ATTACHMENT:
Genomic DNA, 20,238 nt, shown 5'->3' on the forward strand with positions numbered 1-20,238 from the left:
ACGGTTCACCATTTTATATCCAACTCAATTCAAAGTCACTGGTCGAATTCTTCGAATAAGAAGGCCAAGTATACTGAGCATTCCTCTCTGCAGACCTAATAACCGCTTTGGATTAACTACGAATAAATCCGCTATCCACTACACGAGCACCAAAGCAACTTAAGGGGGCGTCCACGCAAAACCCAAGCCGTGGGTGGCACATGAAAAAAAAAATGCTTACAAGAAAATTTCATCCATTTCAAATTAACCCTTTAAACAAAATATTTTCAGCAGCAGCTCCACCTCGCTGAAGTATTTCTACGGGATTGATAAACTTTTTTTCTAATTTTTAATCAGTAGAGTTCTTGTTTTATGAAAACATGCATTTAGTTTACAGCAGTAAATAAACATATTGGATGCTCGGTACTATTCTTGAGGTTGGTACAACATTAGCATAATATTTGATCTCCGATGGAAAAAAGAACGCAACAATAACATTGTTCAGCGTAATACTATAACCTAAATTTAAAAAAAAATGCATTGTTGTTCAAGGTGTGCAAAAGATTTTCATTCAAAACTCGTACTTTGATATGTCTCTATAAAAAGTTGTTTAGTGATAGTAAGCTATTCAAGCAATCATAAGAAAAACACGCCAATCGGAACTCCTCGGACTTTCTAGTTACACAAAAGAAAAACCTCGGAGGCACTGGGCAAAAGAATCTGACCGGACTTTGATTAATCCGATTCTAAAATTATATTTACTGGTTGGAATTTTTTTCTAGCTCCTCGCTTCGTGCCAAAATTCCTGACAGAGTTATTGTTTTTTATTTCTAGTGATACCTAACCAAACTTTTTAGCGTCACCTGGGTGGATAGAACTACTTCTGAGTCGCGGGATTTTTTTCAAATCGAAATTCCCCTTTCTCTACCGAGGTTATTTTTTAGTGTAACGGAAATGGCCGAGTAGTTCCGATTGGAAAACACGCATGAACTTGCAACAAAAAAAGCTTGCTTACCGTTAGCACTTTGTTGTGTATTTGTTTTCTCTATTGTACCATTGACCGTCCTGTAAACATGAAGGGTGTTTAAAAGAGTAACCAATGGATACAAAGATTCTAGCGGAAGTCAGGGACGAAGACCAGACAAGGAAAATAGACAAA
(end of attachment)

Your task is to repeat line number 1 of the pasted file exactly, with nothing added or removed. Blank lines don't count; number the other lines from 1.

Genomic DNA, 20,238 nt, shown 5'->3' on the forward strand with positions numbered 1-20,238 from the left: